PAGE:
I do not have any professional training in translation although I do have some prior experience in academic translation. My home discipline is anthropology, which has a peculiar approach to translation. However, in my ethnographic writings, translation is often only limited to special terms, idioms, phrases, memes, and longer transcription of dialogues. In this project, the work of translation is vastly different because I am dealing with articles in full-length rather than abridged terms, which I can then explicate in English. This obviously poses a challenge for me to accommodate to the various styles of writing and make them intelligible to English readers while retaining some of the original flavour. Thus it is necessary to outline my key approaches to translation:
(1) I translate the key terminology in literal language word by word first then explain further the context and attached meanings in footnotes or brackets so as to not break the flow of original text. So if you find some words confusing please look for an explanation in brackets and footnotes. Please also note the brackets original authors use will be “( )” while translator’s words will be in “”.
(2) Metaphors are good vehicles for writers to convey their ideas effectively. Sometimes writers use metaphors directly of English or European origin then it’s easy to trace back to the original wording in English. Most of the time, according to editors of the pioneering magazine Game Criticism, the writings are “original contents written by Mainland [China] authors; in other words, it is written for Chinese people by Chinese people. It is purely Chinese in both perspective and style.” If we take this claim for granted, then we are sort of violating the original intention of these writings.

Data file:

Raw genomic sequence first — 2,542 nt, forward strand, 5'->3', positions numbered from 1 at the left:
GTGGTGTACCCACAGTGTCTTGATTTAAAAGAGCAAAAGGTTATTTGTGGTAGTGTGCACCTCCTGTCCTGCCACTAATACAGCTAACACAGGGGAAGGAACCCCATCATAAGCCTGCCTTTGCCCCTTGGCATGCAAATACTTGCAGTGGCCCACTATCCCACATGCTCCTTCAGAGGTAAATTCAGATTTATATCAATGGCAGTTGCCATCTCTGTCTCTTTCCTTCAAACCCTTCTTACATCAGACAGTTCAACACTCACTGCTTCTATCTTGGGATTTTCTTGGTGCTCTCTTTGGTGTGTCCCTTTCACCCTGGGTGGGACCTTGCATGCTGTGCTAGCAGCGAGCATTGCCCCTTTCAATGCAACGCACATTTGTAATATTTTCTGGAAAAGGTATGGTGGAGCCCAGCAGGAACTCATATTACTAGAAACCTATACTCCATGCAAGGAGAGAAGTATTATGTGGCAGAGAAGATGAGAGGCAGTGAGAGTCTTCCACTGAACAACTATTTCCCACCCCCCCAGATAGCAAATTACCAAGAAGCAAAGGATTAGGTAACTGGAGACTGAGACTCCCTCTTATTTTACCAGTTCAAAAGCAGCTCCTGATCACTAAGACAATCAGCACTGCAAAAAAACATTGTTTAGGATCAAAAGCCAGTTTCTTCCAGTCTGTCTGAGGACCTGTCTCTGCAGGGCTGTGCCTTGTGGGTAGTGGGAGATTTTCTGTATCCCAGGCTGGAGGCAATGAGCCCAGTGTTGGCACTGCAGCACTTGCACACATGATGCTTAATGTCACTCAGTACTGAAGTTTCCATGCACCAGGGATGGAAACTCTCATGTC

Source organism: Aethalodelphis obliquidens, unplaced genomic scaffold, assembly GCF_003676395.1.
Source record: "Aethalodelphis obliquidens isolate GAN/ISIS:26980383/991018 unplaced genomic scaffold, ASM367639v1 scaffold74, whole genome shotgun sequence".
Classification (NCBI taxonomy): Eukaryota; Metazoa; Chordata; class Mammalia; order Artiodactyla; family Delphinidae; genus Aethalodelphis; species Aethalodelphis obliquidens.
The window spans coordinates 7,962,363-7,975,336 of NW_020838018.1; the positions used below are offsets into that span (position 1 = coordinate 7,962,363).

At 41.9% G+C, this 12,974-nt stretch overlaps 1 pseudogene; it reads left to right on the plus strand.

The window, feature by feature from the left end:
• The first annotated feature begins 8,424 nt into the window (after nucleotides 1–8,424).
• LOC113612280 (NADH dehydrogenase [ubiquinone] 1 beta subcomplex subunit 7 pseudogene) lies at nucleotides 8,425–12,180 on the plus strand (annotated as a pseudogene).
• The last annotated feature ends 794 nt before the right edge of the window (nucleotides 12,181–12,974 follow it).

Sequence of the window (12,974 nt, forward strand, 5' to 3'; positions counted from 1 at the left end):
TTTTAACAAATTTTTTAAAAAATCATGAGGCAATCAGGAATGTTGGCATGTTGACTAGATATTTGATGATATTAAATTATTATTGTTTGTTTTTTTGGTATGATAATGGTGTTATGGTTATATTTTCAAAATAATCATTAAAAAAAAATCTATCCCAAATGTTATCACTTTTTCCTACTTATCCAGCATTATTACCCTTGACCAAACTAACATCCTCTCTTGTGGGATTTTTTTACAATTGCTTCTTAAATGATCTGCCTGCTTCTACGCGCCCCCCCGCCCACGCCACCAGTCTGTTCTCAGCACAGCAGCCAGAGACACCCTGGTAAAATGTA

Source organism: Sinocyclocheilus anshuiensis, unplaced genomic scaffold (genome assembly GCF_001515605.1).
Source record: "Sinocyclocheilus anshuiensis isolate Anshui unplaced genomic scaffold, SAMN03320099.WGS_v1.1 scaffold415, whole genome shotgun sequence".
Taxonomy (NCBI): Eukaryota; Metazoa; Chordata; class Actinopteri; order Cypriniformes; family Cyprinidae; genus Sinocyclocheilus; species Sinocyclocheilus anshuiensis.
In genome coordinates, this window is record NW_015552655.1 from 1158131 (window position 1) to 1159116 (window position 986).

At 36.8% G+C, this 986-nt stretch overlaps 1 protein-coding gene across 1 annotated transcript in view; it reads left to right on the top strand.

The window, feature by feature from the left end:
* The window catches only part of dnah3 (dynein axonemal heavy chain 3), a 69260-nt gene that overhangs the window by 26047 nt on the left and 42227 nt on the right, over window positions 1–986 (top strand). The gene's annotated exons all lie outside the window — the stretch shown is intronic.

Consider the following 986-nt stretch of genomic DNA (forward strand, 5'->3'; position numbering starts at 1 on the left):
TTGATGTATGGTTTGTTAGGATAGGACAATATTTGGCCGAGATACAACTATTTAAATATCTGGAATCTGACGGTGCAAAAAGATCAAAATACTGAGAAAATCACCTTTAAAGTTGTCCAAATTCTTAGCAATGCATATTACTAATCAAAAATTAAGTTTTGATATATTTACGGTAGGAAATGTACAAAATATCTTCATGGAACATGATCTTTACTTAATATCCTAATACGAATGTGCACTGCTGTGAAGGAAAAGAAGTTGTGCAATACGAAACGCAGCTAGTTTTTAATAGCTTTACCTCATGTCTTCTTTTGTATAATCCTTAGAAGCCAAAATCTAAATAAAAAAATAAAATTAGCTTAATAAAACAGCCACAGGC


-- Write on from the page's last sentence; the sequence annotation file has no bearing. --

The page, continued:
However, the historical values lie exactly in these “purely” Chinese perspectives no matter how questionable these claims of purity are. That's why I have emphasised the annotated nature of my translation because I feel obliged to situate these texts into the socio-historical contexts of their time. They are often marginalised primary materials and testimonies of the pioneers of games industry and gaming community. These annotations are to be found both in footnotes and a translator’s note before the main text.
(3) If I encounter a foreign language other than Chinese and English—in most cases, Japanese—I will stick to the conventions of English translation of Japanese terms rather than Chinese convention.
(4) For certain categorical terms such as TV game or console games and PC games as well as the emergence of danjiyouxi (single player games), their meaning have shifted drastically over the years in China. As I gradually approach to genealogy of games history in China, I will also reference many academic and journalistic English writings to highlight the importance of these critiques made by natives. Snippets of reflections will be initially in footnotes and translator’s notes. Thus I do not conceal my voice as a translator but attach my reflexive thoughts in the translation.